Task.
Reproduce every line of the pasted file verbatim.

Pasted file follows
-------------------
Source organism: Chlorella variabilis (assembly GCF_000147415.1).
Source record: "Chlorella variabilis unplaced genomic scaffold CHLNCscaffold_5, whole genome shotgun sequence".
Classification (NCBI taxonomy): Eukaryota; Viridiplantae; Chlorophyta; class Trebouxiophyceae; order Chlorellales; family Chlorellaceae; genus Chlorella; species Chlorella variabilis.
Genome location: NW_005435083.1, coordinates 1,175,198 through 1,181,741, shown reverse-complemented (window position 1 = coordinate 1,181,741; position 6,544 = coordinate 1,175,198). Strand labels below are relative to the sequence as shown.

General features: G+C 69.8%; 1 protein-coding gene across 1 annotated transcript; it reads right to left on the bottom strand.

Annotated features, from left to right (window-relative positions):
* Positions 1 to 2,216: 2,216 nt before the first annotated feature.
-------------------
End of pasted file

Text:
Source organism: Chlorella variabilis (assembly GCF_000147415.1).
Source record: "Chlorella variabilis unplaced genomic scaffold CHLNCscaffold_5, whole genome shotgun sequence".
Classification (NCBI taxonomy): Eukaryota; Viridiplantae; Chlorophyta; class Trebouxiophyceae; order Chlorellales; family Chlorellaceae; genus Chlorella; species Chlorella variabilis.
Genome location: NW_005435083.1, coordinates 1,175,198 through 1,181,741, shown reverse-complemented (window position 1 = coordinate 1,181,741; position 6,544 = coordinate 1,175,198). Strand labels below are relative to the sequence as shown.

General features: G+C 69.8%; 1 protein-coding gene across 1 annotated transcript; it reads right to left on the bottom strand.

Annotated features, from left to right (window-relative positions):
* Positions 1 to 2,216: 2,216 nt before the first annotated feature.